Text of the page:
The Pets for Life program is community-outreach effort that uses innovative strategies to save pets by helping communities that—because of economic, social, linguistic, or cultural factors—don’t have access to pet-care information, resources, or veterinary and related services, despite an often great need.
The goal of PFL is to reduce suffering and cruelty, prevent shelter overpopulation, and promote veterinary care, thus improving the lives of people and animals in under-served communities.
- Humane Society of the United States
Last fall, Angels of Assisi was chosen as one of 19 organizations nationwide to bring Pets for Life to our community. After much data collection, a trip to Atlanta to see how it was done, and staff planning, we made our first venture into our chosen neighborhood yesterday. It was time to test the waters, so to speak, and we started out with 4 free spay and neuter vouchers, information about the free pet services offered at Angels of Assisi, including a pet food bank, and hopeful hearts.
As expected, the waters were friendly, and the first four people offered the free vouchers gladly accepted them. We got to meet some nice pups, and chat about where folks obtained their four legged family members- usually it was from friends or other family members. The information received reinforced the goal that if the animals in our chosen neighborhood are sterilized, there will be no need to ask other friends or family members to take in unplanned puppies or kittens, they can adopt one instead.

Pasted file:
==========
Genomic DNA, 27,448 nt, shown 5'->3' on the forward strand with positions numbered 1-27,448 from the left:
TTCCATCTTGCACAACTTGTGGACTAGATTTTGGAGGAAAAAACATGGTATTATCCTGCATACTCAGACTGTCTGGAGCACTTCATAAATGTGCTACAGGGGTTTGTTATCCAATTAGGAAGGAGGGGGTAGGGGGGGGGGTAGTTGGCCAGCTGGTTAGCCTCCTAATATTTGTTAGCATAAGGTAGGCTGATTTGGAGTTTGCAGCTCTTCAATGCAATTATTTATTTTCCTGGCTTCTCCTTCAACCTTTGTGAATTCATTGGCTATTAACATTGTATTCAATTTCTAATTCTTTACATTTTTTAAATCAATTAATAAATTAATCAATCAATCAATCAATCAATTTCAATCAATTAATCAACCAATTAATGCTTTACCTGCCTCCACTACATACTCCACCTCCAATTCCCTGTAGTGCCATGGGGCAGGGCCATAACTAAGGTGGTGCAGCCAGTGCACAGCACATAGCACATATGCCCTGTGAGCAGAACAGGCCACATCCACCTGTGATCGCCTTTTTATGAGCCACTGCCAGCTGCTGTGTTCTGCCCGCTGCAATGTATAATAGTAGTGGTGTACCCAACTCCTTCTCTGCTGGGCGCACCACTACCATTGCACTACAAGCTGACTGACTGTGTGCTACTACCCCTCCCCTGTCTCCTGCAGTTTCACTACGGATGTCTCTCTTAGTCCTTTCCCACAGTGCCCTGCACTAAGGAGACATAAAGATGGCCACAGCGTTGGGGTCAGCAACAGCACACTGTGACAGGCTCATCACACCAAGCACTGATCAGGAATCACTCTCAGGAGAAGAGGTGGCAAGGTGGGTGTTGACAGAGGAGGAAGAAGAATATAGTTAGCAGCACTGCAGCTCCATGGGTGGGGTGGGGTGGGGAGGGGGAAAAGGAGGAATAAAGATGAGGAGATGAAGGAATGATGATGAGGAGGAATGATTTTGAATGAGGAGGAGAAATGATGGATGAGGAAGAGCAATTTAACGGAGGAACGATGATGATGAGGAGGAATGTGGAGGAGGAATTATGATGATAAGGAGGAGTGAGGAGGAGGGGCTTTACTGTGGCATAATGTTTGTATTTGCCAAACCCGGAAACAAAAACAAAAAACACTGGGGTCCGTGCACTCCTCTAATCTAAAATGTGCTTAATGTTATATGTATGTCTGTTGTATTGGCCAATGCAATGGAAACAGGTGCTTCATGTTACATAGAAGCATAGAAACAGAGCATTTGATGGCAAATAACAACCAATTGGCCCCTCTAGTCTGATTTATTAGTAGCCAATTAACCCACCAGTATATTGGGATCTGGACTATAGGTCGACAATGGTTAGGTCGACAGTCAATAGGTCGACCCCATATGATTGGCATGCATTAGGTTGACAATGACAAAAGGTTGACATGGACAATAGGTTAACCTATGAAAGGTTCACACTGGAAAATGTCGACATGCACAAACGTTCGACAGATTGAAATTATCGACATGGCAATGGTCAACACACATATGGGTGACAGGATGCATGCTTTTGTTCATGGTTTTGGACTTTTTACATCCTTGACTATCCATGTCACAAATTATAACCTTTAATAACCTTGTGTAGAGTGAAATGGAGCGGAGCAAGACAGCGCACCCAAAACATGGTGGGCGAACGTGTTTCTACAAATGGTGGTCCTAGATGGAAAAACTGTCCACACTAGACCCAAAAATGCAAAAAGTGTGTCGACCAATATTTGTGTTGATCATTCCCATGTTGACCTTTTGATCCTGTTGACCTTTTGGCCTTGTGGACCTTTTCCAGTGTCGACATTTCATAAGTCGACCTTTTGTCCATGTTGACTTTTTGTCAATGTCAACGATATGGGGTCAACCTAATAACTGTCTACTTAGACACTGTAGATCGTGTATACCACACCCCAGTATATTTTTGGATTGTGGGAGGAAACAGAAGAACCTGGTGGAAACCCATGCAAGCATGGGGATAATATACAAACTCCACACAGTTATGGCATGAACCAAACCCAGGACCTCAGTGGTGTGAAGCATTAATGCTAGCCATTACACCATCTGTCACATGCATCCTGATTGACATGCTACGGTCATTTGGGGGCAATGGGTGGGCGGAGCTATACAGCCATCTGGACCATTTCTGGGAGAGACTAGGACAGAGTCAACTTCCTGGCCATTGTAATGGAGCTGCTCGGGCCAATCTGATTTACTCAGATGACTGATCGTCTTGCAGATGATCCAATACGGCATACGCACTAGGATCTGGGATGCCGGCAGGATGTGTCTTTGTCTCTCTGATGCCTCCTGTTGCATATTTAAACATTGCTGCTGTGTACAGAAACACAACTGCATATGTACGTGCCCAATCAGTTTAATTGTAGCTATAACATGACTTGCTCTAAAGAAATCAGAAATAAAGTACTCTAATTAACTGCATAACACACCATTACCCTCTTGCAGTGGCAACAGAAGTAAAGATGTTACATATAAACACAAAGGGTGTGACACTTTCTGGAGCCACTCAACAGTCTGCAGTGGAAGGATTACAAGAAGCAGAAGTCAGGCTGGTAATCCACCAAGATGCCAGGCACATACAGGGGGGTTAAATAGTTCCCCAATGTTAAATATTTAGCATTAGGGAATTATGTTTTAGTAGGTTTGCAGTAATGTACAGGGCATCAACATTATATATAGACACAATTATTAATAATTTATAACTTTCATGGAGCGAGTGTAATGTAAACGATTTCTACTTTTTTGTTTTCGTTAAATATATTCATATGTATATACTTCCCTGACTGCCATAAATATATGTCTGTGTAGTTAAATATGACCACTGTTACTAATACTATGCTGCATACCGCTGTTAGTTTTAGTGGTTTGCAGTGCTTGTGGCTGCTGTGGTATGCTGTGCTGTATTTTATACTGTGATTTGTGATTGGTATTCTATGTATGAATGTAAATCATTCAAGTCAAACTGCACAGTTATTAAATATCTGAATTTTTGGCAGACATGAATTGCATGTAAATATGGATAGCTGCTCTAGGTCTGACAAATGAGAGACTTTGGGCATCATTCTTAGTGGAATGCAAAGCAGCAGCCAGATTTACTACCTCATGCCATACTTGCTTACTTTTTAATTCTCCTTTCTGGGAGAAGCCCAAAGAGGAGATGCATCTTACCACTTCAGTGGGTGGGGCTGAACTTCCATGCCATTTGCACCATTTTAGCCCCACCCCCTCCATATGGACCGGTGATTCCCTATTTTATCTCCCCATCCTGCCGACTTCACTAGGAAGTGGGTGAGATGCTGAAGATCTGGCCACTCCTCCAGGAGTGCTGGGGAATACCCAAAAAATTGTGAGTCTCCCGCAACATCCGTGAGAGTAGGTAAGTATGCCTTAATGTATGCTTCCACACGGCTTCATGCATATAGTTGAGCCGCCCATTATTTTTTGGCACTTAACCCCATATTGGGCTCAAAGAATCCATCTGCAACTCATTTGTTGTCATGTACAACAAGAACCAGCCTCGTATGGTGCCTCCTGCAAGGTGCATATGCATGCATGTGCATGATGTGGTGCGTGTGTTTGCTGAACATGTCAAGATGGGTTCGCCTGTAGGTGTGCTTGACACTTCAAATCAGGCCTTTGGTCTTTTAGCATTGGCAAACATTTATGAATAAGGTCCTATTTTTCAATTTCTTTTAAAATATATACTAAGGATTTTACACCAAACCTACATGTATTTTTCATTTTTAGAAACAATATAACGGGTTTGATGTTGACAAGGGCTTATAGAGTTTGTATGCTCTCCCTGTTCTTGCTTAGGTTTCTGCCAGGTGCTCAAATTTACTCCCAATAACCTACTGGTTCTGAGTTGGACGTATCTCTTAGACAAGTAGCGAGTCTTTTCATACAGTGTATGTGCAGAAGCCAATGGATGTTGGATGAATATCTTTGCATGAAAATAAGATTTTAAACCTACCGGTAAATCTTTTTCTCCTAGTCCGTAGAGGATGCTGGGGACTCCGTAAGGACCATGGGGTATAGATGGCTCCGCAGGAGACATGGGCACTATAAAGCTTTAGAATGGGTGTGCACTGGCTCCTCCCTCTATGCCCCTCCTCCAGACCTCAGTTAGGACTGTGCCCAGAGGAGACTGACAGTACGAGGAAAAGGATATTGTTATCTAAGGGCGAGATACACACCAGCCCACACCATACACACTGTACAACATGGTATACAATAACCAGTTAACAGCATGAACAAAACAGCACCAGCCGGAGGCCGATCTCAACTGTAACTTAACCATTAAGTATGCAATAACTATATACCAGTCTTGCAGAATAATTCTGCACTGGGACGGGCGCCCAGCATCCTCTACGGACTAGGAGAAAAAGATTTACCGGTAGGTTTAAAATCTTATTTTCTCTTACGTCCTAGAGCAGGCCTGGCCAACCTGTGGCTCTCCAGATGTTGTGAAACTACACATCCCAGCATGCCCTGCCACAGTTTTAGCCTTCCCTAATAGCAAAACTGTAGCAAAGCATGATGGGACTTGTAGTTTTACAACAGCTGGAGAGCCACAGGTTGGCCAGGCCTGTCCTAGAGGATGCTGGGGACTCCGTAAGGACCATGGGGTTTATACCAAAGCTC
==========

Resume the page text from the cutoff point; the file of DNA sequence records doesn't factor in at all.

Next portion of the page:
What I did not fully expect was how heartbreaking it was to see dogs chained to trees, and a "neighborhood" dog hobbling around with crooked back legs. I saw it in the projects of Atlanta, but this time is was different, this time it is right in our backyard. The purpose of Pets for Life is not to rush in and Rescue All The Animals, but to give folks the information and resources needed to care for their pets in the best way possible, and no one preaches that more than me. Truth be told, it won't be easy.
However, we can't keep filling up already full to the brim pounds and rescues with more and more animals. Instead, we can find a way to keep those animals safe and sound in their homes. The good news is, the people we spoke to yesterday want the best for their pets, and I truly believe most do. They do not want to see animals suffer, or die because of space issues at the pound. It's a tremendous foundation to grow on, and so, the time has come to dig a little deeper, and work a little harder, and have the time of our lives making a difference.